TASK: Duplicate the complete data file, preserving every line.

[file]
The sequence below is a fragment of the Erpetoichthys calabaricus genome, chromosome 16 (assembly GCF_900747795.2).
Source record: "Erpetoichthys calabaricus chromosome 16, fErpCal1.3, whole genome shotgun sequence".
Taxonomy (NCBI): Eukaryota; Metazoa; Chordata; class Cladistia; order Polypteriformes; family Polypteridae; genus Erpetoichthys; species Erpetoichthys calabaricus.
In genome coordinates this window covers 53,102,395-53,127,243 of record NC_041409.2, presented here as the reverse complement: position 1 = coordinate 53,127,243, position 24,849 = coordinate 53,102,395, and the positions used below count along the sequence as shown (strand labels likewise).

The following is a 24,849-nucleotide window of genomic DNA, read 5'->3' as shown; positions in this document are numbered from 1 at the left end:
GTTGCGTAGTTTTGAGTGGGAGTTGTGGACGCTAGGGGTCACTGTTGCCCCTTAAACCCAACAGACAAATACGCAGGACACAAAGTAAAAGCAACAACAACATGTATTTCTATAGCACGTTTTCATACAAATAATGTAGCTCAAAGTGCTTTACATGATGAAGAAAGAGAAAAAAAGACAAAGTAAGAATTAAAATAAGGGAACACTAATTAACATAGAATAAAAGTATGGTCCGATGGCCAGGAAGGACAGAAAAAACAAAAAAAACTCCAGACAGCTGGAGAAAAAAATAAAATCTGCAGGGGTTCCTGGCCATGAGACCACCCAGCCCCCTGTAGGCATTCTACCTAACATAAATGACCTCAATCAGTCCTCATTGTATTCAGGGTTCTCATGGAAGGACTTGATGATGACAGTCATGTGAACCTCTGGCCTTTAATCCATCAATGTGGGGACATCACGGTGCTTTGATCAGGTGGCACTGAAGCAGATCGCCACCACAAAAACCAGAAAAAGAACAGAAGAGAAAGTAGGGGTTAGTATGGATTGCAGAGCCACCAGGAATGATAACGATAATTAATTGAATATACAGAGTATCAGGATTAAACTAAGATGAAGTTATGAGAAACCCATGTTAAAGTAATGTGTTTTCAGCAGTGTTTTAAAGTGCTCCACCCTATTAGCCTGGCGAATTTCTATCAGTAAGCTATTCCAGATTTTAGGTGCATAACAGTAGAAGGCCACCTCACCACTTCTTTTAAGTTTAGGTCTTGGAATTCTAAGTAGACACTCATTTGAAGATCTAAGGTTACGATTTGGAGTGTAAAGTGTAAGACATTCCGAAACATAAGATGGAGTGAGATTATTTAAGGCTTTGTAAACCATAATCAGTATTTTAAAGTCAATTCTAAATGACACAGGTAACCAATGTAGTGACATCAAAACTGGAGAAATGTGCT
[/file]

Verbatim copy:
The sequence below is a fragment of the Erpetoichthys calabaricus genome, chromosome 16 (assembly GCF_900747795.2).
Source record: "Erpetoichthys calabaricus chromosome 16, fErpCal1.3, whole genome shotgun sequence".
Taxonomy (NCBI): Eukaryota; Metazoa; Chordata; class Cladistia; order Polypteriformes; family Polypteridae; genus Erpetoichthys; species Erpetoichthys calabaricus.
In genome coordinates this window covers 53,102,395-53,127,243 of record NC_041409.2, presented here as the reverse complement: position 1 = coordinate 53,127,243, position 24,849 = coordinate 53,102,395, and the positions used below count along the sequence as shown (strand labels likewise).

The following is a 24,849-nucleotide window of genomic DNA, read 5'->3' as shown; positions in this document are numbered from 1 at the left end:
GTTGCGTAGTTTTGAGTGGGAGTTGTGGACGCTAGGGGTCACTGTTGCCCCTTAAACCCAACAGACAAATACGCAGGACACAAAGTAAAAGCAACAACAACATGTATTTCTATAGCACGTTTTCATACAAATAATGTAGCTCAAAGTGCTTTACATGATGAAGAAAGAGAAAAAAAGACAAAGTAAGAATTAAAATAAGGGAACACTAATTAACATAGAATAAAAGTATGGTCCGATGGCCAGGAAGGACAGAAAAAACAAAAAAAACTCCAGACAGCTGGAGAAAAAAATAAAATCTGCAGGGGTTCCTGGCCATGAGACCACCCAGCCCCCTGTAGGCATTCTACCTAACATAAATGACCTCAATCAGTCCTCATTGTATTCAGGGTTCTCATGGAAGGACTTGATGATGACAGTCATGTGAACCTCTGGCCTTTAATCCATCAATGTGGGGACATCACGGTGCTTTGATCAGGTGGCACTGAAGCAGATCGCCACCACAAAAACCAGAAAAAGAACAGAAGAGAAAGTAGGGGTTAGTATGGATTGCAGAGCCACCAGGAATGATAACGATAATTAATTGAATATACAGAGTATCAGGATTAAACTAAGATGAAGTTATGAGAAACCCATGTTAAAGTAATGTGTTTTCAGCAGTGTTTTAAAGTGCTCCACCCTATTAGCCTGGCGAATTTCTATCAGTAAGCTATTCCAGATTTTAGGTGCATAACAGTAGAAGGCCACCTCACCACTTCTTTTAAGTTTAGGTCTTGGAATTCTAAGTAGACACTCATTTGAAGATCTAAGGTTACGATTTGGAGTGTAAAGTGTAAGACATTCCGAAACATAAGATGGAGTGAGATTATTTAAGGCTTTGTAAACCATAATCAGTATTTTAAAGTCAATTCTAAATGACACAGGTAACCAATGTAGTGACATCAAAACTGGAGAAATGTGCT